One of the most important concepts of WPF is that the user interface is a tree of WPF class objects. That tree has a single node at the top, and each node in the tree can have zero or more child nodes.
In Chapter 2, you saw that you can use C# to instantiate WPF class objects and connect them explicitly, creating the tree.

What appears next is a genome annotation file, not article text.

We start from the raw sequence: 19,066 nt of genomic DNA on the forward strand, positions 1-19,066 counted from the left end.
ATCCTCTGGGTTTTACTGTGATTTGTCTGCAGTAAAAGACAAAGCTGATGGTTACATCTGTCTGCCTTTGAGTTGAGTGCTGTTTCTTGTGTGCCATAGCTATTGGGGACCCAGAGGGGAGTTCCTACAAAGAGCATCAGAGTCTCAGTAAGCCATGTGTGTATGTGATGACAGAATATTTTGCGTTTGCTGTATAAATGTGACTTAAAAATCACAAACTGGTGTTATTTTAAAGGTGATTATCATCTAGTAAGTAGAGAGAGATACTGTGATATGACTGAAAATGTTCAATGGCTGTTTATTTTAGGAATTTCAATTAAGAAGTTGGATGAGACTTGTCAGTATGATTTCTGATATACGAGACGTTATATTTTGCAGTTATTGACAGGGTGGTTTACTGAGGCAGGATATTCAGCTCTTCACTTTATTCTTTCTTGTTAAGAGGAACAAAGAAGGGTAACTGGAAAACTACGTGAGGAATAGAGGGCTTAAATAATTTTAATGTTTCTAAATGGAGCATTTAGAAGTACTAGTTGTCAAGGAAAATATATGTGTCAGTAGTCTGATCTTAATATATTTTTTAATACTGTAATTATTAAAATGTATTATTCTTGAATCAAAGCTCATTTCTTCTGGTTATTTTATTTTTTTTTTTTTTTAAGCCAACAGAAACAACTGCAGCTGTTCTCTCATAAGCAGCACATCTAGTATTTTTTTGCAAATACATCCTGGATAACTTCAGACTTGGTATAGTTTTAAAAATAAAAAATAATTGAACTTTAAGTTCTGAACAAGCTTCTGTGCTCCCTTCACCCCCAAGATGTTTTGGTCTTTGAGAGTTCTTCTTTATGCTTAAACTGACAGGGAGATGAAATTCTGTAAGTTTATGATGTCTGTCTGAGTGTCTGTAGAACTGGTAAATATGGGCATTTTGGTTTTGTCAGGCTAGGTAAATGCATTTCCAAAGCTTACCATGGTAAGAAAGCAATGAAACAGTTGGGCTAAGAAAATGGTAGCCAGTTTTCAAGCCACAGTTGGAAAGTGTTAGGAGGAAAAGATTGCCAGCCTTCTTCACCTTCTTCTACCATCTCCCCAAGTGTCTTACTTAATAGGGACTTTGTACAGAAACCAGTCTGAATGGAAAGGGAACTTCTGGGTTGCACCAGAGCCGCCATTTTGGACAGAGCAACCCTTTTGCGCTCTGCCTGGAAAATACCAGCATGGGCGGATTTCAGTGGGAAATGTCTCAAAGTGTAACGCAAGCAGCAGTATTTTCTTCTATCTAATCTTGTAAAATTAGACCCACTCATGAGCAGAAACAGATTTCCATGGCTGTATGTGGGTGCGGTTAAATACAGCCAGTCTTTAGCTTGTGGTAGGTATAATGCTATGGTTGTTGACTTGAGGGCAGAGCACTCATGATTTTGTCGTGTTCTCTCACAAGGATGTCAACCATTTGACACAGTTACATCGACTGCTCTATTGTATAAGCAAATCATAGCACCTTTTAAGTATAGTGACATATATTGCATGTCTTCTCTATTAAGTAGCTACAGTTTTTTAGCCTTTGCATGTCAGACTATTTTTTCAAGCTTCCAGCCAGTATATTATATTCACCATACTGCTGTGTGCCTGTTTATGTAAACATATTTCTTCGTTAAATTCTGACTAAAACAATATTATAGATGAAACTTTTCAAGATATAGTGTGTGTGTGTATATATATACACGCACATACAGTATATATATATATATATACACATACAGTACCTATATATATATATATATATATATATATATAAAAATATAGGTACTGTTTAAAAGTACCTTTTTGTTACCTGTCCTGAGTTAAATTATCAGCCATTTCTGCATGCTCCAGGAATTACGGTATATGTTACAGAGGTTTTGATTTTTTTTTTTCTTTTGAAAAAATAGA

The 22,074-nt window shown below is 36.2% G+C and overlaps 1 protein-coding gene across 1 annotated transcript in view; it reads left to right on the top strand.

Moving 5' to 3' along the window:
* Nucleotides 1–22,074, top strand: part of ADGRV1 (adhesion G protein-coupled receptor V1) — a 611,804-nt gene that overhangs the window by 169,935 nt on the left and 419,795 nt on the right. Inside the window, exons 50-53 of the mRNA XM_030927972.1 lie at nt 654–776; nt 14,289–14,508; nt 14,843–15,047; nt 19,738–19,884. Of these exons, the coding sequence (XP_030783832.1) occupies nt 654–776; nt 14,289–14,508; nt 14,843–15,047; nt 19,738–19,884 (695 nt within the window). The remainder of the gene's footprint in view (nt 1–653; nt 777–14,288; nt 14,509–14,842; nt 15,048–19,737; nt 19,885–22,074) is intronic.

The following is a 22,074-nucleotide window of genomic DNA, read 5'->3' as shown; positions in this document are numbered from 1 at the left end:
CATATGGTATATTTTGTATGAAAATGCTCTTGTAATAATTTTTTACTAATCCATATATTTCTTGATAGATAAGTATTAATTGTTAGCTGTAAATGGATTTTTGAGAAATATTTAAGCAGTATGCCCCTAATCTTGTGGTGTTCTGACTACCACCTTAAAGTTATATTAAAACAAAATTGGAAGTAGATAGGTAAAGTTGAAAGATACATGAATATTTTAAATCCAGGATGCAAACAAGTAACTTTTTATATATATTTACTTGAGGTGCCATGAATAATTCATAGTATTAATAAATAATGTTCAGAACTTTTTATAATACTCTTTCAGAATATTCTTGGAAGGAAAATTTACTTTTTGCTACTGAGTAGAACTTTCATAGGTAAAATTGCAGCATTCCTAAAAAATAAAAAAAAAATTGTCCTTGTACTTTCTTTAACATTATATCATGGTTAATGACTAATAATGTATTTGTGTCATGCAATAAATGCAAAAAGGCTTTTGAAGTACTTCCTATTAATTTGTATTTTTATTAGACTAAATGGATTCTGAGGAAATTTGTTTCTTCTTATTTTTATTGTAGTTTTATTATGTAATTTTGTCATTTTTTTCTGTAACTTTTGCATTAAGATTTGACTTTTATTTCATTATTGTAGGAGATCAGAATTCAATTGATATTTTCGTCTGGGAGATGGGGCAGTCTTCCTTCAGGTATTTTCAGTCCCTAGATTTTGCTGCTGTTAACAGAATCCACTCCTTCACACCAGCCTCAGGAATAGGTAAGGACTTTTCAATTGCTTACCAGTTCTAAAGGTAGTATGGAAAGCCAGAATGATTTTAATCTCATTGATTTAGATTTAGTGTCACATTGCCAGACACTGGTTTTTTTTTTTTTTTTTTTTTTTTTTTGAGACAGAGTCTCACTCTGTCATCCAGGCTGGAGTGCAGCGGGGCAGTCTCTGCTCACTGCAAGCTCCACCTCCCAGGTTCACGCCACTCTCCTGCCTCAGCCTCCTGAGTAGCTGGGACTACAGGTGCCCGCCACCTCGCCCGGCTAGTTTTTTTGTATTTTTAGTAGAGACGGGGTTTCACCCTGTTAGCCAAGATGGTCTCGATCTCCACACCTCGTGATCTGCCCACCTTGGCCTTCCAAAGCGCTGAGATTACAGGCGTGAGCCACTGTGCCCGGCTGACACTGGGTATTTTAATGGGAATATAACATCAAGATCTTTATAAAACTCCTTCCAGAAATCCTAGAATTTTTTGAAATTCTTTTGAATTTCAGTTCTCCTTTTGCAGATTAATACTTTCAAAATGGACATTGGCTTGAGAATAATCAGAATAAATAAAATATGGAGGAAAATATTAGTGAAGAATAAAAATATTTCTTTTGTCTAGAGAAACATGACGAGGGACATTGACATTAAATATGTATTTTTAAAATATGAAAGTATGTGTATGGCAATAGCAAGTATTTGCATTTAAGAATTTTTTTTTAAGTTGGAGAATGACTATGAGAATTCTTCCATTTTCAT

But the tree structure is exactly the type of structure produced by an XML document. The WPF designers used that fact to create a variant of XML, called XAML, for creating trees of WPF objects. (XAML stands for eXtensible Application Markup Language.) A XAML parser interprets the XAML markup and produces the tree of WPF objects, as illustrated in Figure 4-1.
Figure 4.1. The XAML parser interprets ...